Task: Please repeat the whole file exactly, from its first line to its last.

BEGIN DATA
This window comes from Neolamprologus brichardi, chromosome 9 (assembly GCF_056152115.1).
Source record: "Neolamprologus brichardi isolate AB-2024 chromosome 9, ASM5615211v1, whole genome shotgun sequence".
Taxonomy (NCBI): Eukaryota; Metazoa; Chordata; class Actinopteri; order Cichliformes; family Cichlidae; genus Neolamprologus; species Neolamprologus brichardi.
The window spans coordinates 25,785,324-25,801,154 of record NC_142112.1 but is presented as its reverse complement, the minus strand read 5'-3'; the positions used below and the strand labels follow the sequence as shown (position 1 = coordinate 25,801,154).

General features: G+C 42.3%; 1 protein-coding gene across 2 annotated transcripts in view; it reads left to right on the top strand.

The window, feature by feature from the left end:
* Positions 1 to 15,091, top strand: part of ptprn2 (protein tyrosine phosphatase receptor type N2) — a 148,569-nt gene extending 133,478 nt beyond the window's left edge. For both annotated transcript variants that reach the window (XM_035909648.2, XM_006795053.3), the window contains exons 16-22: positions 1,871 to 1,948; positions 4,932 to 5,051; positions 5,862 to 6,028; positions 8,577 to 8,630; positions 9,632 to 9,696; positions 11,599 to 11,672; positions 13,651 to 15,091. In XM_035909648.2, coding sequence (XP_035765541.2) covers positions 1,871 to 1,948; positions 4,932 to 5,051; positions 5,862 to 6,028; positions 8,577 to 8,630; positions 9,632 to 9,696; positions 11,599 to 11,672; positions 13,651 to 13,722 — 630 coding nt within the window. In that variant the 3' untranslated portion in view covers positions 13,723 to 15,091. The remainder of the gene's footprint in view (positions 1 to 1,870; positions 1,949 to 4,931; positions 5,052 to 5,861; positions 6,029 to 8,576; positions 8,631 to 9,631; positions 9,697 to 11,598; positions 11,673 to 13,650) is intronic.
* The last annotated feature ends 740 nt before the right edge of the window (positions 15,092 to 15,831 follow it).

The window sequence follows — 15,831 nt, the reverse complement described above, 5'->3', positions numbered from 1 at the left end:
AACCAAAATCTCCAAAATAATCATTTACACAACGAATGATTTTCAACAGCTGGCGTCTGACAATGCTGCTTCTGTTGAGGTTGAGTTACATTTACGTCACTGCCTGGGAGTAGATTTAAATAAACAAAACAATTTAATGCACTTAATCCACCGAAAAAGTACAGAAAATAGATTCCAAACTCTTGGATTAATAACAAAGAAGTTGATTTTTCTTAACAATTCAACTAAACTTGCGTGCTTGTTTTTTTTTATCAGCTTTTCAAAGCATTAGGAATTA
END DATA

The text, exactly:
This window comes from Neolamprologus brichardi, chromosome 9 (assembly GCF_056152115.1).
Source record: "Neolamprologus brichardi isolate AB-2024 chromosome 9, ASM5615211v1, whole genome shotgun sequence".
Taxonomy (NCBI): Eukaryota; Metazoa; Chordata; class Actinopteri; order Cichliformes; family Cichlidae; genus Neolamprologus; species Neolamprologus brichardi.
The window spans coordinates 25,785,324-25,801,154 of record NC_142112.1 but is presented as its reverse complement, the minus strand read 5'-3'; the positions used below and the strand labels follow the sequence as shown (position 1 = coordinate 25,801,154).

General features: G+C 42.3%; 1 protein-coding gene across 2 annotated transcripts in view; it reads left to right on the top strand.

The window, feature by feature from the left end:
* Positions 1 to 15,091, top strand: part of ptprn2 (protein tyrosine phosphatase receptor type N2) — a 148,569-nt gene extending 133,478 nt beyond the window's left edge. For both annotated transcript variants that reach the window (XM_035909648.2, XM_006795053.3), the window contains exons 16-22: positions 1,871 to 1,948; positions 4,932 to 5,051; positions 5,862 to 6,028; positions 8,577 to 8,630; positions 9,632 to 9,696; positions 11,599 to 11,672; positions 13,651 to 15,091. In XM_035909648.2, coding sequence (XP_035765541.2) covers positions 1,871 to 1,948; positions 4,932 to 5,051; positions 5,862 to 6,028; positions 8,577 to 8,630; positions 9,632 to 9,696; positions 11,599 to 11,672; positions 13,651 to 13,722 — 630 coding nt within the window. In that variant the 3' untranslated portion in view covers positions 13,723 to 15,091. The remainder of the gene's footprint in view (positions 1 to 1,870; positions 1,949 to 4,931; positions 5,052 to 5,861; positions 6,029 to 8,576; positions 8,631 to 9,631; positions 9,697 to 11,598; positions 11,673 to 13,650) is intronic.
* The last annotated feature ends 740 nt before the right edge of the window (positions 15,092 to 15,831 follow it).

The window sequence follows — 15,831 nt, the reverse complement described above, 5'->3', positions numbered from 1 at the left end:
AACCAAAATCTCCAAAATAATCATTTACACAACGAATGATTTTCAACAGCTGGCGTCTGACAATGCTGCTTCTGTTGAGGTTGAGTTACATTTACGTCACTGCCTGGGAGTAGATTTAAATAAACAAAACAATTTAATGCACTTAATCCACCGAAAAAGTACAGAAAATAGATTCCAAACTCTTGGATTAATAACAAAGAAGTTGATTTTTCTTAACAATTCAACTAAACTTGCGTGCTTGTTTTTTTTTATCAGCTTTTCAAAGCATTAGGAATTA